By Brian Brus
Courtesy of The Journal Record
TULSA – Well Check Systems International recently completed a major round of funding and is already rolling out new license plate and face-recognition technology for its site-monitoring services, owner Bob Haefner said.
The Tulsa-based seed-stage company provides remote well site video monitoring, reporting, alerts and data storage for petroleum pumpers, owners and operators. The idea came from company founder Mike Hanes as he was discussing with Steve Richardson the challenge of visiting dozens of well sites each week to check on operations and security, Haefner said.
“They realized that a lot of times we just stare at our equipment, nod and decide that everything’s working, then move on. Other times we get hung up at one site and never even get to other sites. There’s got to be a better way to do it all,” Haefner said. “About the same time, Mike found a live video of a baby animal at a zoo somewhere in the world, and it all came together.”
Haefner came onboard to help incorporate SCADA, or supervisor control and data acquisition, systems that provide real-time data to show what’s happening in a well, with video. The company had to figure out how to collect a vast flow of information from far afield, filter it and present it in a useful form.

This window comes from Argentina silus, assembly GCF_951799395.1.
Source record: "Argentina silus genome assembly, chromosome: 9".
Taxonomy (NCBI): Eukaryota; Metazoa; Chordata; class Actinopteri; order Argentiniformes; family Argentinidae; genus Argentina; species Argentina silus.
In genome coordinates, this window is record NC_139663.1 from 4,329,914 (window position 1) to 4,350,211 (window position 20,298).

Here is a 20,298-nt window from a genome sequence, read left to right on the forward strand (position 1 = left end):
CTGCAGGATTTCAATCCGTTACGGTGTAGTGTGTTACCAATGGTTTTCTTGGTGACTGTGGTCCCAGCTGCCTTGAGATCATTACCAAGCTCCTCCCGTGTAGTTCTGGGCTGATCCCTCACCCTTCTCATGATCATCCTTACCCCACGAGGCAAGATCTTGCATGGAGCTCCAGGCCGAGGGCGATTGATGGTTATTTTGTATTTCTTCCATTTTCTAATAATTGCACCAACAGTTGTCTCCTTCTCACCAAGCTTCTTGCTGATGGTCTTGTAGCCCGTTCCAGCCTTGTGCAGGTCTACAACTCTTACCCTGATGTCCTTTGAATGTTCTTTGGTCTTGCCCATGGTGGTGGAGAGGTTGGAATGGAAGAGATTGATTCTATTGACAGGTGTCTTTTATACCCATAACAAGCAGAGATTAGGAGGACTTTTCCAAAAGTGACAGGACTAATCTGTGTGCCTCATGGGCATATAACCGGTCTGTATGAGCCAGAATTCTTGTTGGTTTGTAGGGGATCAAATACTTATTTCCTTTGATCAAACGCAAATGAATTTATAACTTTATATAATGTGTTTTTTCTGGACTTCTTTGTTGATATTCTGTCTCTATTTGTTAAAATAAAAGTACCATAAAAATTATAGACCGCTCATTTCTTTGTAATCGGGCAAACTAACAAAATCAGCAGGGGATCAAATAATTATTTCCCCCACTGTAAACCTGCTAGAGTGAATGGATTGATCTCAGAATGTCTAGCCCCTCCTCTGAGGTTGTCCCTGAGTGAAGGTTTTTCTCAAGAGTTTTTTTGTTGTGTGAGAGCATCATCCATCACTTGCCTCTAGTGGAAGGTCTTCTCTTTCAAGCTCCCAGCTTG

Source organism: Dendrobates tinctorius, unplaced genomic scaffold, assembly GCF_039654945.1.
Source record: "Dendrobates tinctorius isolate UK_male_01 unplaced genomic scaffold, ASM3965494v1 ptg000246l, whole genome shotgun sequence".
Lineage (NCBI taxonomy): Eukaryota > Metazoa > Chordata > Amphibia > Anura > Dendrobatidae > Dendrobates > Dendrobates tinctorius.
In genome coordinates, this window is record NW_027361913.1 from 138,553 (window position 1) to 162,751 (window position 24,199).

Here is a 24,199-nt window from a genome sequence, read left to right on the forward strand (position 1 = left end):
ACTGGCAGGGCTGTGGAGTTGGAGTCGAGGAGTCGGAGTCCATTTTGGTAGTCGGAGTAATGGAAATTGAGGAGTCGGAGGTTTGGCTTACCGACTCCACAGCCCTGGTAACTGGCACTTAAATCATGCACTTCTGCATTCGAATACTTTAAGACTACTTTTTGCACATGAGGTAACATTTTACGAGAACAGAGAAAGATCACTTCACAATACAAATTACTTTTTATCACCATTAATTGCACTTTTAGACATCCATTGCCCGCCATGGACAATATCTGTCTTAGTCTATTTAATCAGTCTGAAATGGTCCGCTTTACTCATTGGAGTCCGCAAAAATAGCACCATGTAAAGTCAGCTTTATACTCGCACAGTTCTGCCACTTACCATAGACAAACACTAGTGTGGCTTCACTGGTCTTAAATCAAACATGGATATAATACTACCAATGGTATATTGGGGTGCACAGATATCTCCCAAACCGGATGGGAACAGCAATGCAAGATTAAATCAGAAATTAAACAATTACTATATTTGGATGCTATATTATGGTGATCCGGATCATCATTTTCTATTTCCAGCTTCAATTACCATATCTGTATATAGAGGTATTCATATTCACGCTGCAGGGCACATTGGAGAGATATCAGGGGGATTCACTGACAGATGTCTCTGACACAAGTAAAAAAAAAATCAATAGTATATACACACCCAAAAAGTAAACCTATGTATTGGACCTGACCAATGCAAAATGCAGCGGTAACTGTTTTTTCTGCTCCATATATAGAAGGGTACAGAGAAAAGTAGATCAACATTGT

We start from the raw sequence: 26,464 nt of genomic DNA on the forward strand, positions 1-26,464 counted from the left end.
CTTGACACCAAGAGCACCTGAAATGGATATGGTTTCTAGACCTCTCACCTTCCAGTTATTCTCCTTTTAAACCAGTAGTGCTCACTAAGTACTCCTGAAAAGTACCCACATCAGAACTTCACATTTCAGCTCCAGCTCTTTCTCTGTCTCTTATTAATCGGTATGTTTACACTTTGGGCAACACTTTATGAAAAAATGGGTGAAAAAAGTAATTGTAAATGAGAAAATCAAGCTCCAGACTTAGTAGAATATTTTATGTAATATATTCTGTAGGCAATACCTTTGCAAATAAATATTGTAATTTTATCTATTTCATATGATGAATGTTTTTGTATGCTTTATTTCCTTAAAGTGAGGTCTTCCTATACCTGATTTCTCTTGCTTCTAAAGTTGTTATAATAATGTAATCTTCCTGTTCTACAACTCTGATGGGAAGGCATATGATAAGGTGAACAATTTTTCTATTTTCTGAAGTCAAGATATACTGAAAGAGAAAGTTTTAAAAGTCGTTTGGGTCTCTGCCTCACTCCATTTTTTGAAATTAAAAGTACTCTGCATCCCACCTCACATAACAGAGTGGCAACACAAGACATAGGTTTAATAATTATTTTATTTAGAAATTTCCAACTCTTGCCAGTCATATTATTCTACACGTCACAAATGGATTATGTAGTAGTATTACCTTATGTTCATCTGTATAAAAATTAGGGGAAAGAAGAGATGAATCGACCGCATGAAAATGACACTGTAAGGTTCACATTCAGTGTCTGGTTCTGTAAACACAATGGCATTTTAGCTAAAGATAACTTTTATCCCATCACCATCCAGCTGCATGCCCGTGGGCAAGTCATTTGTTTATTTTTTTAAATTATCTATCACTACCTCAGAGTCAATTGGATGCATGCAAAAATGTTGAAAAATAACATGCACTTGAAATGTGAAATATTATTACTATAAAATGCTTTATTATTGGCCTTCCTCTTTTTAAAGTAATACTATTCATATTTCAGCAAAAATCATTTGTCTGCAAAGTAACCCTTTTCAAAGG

“We found out that it wasn’t as easy to put together as we thought. But that’s a good thing when you’re creating a company because it proves no one else will do it as well,” Haefner said.
Theft turned out to be a bigger industry issue than they anticipated, and oil wasn’t the only material disappearing. A thief ripping out just $600 worth of copper wire could cost an operator $60,000 to repair, he said.
Among its equipment and service offerings, WCSI will equip each site with a high-definition, military-grade infrared camera on a tripod with a 360-degree field of view. Video is saved online so that it can’t be tampered with on-site. Activity alerts are available in several modes.
The company has proven the efficacy of its concept with four major clients operating several surveillance sites across California, Texas and Oklahoma. Near Midland, Texas, drilling sites are sometimes shared by multiple operators behind a common gate. The company’s new system applications capture that gate activity to ensure that responsibility falls where it should as people come and go.
“It’s not uncommon for tank trucks to accidentally pick up someone else’s oil sometimes,” Haefner said. “We’ve created a video system that’s more sensitive to capturing license plates and faces and that sort of detail.”
Details of the fundraising round were not available. However, Haefner said the company is solidly on its feet now and is looking to expand its market outreach now.
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